Chapter 9: The Prohibition [al-Harām] & The Permissible [al-Mubāh]
The following is a translation from the Usul Al-Fiqh masterpiece of the Arabic book “The Islamic Personality Volume 3” by Sheikh Taqiuddin an-Nabhani. Please refer to the original Arabic for accurate meanings.
The Prohibition [al-Harām]
The prohibition is that which textual evidence indicates upon as being the address of the legislator with a decisive request to abstain from an action. The one who performs it is legally blameworthy, and it is synonymous with al-mahdhūr.
The Permissible [al-Mubāh]
The permissible is that which textual evidence indicates upon as being the address of the legislator with a choice given in it between performance and abstention, without one being preferred over the other. The permissibility [ibāhah] is from the legal rulings, because it is ascertained from the legislator’s address, and cannot otherwise be established. The ibāhah is not the removal of harm from the commission of an action or its omission. If this were the case then its legislation would be established before the advent of the revelation, whilst there is no revelation prior to its coming. Rather the ibāhah is that which the address of the legislator came with of choice between performance and abstention. It is established from the revelation and after its advent; hence it is from the ahkām shari’ah.
The legal rulings in which permissibility has been established must each be based on the revelation. These rulings are not that about which the revelation is silent, such that it neither prohibits nor allows them. As for what was narrated by al-Tirmidhi from Salman al-Farisi (ra) that he said, “The Messenger of Allah (saw) was questioned about ghee, cheese and fur, so he said, ‘The halāl is that which Allah has made halāl in his Book, and the harām is that which Allah has made harāmin his Book, and on that which He remained silent, it is from that which He has conceded [‘afa ‘anhu]’”, this does not indicate that that which the Qur’an is silent on is mubāh. This is because there are things prohibited and permitted in the Hadith, and it is authenticated from the Prophet (saw) that he said, “Indeed I have been given the Qur’an and its like with it” (Ahmad). Hence the meaning in the above Hadith is that which the revelation remained silent on.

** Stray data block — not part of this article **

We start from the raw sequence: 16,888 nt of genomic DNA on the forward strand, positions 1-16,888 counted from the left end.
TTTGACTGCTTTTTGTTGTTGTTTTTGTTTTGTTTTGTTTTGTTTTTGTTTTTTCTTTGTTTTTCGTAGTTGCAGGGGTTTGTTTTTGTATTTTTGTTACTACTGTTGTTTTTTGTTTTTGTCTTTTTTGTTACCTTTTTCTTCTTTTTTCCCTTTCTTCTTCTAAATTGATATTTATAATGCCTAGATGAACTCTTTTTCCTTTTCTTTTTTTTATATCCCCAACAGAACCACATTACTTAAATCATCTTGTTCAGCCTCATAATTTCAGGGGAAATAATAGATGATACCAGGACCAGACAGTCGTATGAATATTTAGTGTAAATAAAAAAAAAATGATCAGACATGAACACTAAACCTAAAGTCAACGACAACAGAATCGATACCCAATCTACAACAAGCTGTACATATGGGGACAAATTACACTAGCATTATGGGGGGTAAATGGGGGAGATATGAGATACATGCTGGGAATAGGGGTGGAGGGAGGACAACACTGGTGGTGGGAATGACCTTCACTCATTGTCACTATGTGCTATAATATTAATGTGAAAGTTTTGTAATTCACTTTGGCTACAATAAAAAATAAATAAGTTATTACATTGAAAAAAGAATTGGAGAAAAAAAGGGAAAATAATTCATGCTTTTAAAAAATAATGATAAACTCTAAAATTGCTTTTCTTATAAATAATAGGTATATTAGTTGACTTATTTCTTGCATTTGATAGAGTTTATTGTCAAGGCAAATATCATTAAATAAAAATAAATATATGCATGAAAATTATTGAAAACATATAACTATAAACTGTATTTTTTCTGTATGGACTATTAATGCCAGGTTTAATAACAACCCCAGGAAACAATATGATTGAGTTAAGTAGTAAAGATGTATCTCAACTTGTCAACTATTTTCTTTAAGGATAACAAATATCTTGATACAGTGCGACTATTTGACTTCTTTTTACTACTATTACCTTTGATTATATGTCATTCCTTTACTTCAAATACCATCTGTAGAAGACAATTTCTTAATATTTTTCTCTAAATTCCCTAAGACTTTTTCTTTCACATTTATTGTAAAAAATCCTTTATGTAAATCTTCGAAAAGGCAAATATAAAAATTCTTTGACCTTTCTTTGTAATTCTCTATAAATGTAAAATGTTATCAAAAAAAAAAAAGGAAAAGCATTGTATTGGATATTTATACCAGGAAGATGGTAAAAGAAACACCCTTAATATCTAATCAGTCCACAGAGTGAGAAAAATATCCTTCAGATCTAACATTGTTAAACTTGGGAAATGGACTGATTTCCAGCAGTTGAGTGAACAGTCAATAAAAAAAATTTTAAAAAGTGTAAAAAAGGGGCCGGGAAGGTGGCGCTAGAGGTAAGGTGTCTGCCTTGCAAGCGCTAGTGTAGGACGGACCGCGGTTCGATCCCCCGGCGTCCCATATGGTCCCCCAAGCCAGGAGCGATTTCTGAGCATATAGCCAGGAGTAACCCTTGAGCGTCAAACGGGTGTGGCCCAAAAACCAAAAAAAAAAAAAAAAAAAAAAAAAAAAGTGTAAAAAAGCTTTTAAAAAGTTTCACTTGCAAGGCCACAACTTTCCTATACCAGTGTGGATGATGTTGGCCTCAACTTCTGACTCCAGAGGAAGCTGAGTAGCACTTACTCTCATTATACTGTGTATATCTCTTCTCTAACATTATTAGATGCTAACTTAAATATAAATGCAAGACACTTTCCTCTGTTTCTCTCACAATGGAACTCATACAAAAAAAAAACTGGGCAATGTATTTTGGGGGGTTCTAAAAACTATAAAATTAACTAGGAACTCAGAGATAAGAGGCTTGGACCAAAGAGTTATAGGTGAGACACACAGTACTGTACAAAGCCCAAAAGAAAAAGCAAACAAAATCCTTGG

Yet the revelation remaining silent about something does not mean that it is permissible because his (saw) saying in the hadith, “The halāl is that which Allah has made halāl” includes everything that is not prohibited, so it includes the wājib, the mandūb, the mubāh, and the makrūh, since it is true of all of these that they are permissible in the sense that they are not prohibited. Therefore ‘that which He remained silent on’ does not mean that it is mubāh.
As for his (saw) saying, “on that which He remained silent, it is from that which He has conceded”, and his (saw) saying in another hadith, “and that which He remained silent on, then it is a concession” (Bayhaqi), and his saying in another hadith, “and He has remained silent about things as a concession to you, not out of forgetfulness, so do not ask about them” (Bayhaqi), the meaning of His silence on things is His making them halāl, such that His making them halāl is considered a concession from Allah, and a mercy to the people. This is by the evidence of the saying of the Messenger (saw) narrated in the hadith of Sa’d ibn Abi Waqqas, “The worst of the Muslims amongst the Muslims is the one who asks about a thing which is not prohibited on them and consequently becomes prohibited upon them due to his questioning,” (Muslim), referring to the one who asks about a thing about the prohibition of which the revelation is silent.
Thus silence in this ahādith is silence from prohibition, not silence from clarifying the hukm shar’i. The later interpretation is not tenable since Allah has not remained silent from clarifying the hukm shar’i. To the contrary He has clarified it in all things, as He (swt) says,
“And we sent down to you the book explaining all things” (al-Nahl: 89); thus the mubāh is not that which the revelation is silent on, rather it is that which the revelation expounds as being mubāh. Further, the rulings of permissibility all come with their specific evidence. Thus the permissibility of hunting is clear in His (swt) saying,
«وَإِذَا حَلَلْتُمْ فَاصْطَادُوا»
“And when you remove the ihram then go forth and hunt” (al-Ma’idah: 2); and the permissibility of spreading out after salat al-jumu’a is clear in His (swt) saying,
«فَإِذَا قُضِيَتِ الصَّلَاةُ فَانْتَشِرُوا»
“Then when the prayer is completed, disperse…” (al-Jumu’a: 10); and the permissibility of trade is clear in His (swt) saying,
«وَأَحَلَّ اللَّهُ الْبَيْعَ»
“And Allah has permitted trade” (al-Baqarah: 275); and the permissibility of leasing [ijārah], agency [wakālah], mortgaging [rahan] and the like are all clear in their evidences. Therefore ibāhah is a legal ruling the establishment of which requires legal evidence.